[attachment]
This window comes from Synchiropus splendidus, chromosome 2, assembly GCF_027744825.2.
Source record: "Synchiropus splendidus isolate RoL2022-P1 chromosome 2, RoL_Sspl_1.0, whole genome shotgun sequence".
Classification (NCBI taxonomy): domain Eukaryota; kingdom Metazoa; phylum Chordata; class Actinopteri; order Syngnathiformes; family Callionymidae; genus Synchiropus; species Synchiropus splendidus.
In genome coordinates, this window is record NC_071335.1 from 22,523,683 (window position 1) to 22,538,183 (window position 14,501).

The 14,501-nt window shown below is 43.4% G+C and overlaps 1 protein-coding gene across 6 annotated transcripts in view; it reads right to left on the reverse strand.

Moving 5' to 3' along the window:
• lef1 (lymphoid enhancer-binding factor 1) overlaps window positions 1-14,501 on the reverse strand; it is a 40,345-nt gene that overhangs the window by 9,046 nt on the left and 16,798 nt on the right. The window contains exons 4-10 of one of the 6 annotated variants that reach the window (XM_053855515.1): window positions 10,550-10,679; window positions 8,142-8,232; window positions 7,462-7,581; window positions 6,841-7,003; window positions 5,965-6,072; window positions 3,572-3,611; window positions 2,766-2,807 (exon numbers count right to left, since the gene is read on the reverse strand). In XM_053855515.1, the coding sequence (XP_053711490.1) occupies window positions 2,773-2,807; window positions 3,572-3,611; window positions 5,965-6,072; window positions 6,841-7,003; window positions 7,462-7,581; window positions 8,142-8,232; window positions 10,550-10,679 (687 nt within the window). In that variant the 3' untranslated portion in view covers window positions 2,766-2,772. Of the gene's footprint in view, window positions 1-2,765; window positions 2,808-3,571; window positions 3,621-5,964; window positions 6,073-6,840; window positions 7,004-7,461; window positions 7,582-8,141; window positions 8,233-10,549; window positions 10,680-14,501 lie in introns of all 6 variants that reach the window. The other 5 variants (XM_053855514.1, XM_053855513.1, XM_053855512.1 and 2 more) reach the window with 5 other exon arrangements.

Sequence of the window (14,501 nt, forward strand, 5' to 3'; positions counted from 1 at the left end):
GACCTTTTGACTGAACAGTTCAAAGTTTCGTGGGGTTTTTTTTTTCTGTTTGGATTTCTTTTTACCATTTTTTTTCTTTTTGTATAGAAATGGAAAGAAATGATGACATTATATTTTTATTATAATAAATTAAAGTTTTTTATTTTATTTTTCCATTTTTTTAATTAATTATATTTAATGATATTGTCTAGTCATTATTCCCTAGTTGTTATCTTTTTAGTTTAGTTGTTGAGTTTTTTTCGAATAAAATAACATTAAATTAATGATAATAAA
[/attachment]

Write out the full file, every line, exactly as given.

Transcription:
This window comes from Synchiropus splendidus, chromosome 2, assembly GCF_027744825.2.
Source record: "Synchiropus splendidus isolate RoL2022-P1 chromosome 2, RoL_Sspl_1.0, whole genome shotgun sequence".
Classification (NCBI taxonomy): domain Eukaryota; kingdom Metazoa; phylum Chordata; class Actinopteri; order Syngnathiformes; family Callionymidae; genus Synchiropus; species Synchiropus splendidus.
In genome coordinates, this window is record NC_071335.1 from 22,523,683 (window position 1) to 22,538,183 (window position 14,501).

The 14,501-nt window shown below is 43.4% G+C and overlaps 1 protein-coding gene across 6 annotated transcripts in view; it reads right to left on the reverse strand.

Moving 5' to 3' along the window:
• lef1 (lymphoid enhancer-binding factor 1) overlaps window positions 1-14,501 on the reverse strand; it is a 40,345-nt gene that overhangs the window by 9,046 nt on the left and 16,798 nt on the right. The window contains exons 4-10 of one of the 6 annotated variants that reach the window (XM_053855515.1): window positions 10,550-10,679; window positions 8,142-8,232; window positions 7,462-7,581; window positions 6,841-7,003; window positions 5,965-6,072; window positions 3,572-3,611; window positions 2,766-2,807 (exon numbers count right to left, since the gene is read on the reverse strand). In XM_053855515.1, the coding sequence (XP_053711490.1) occupies window positions 2,773-2,807; window positions 3,572-3,611; window positions 5,965-6,072; window positions 6,841-7,003; window positions 7,462-7,581; window positions 8,142-8,232; window positions 10,550-10,679 (687 nt within the window). In that variant the 3' untranslated portion in view covers window positions 2,766-2,772. Of the gene's footprint in view, window positions 1-2,765; window positions 2,808-3,571; window positions 3,621-5,964; window positions 6,073-6,840; window positions 7,004-7,461; window positions 7,582-8,141; window positions 8,233-10,549; window positions 10,680-14,501 lie in introns of all 6 variants that reach the window. The other 5 variants (XM_053855514.1, XM_053855513.1, XM_053855512.1 and 2 more) reach the window with 5 other exon arrangements.

Sequence of the window (14,501 nt, forward strand, 5' to 3'; positions counted from 1 at the left end):
GACCTTTTGACTGAACAGTTCAAAGTTTCGTGGGGTTTTTTTTTTCTGTTTGGATTTCTTTTTACCATTTTTTTTCTTTTTGTATAGAAATGGAAAGAAATGATGACATTATATTTTTATTATAATAAATTAAAGTTTTTTATTTTATTTTTCCATTTTTTTAATTAATTATATTTAATGATATTGTCTAGTCATTATTCCCTAGTTGTTATCTTTTTAGTTTAGTTGTTGAGTTTTTTTCGAATAAAATAACATTAAATTAATGATAATAAA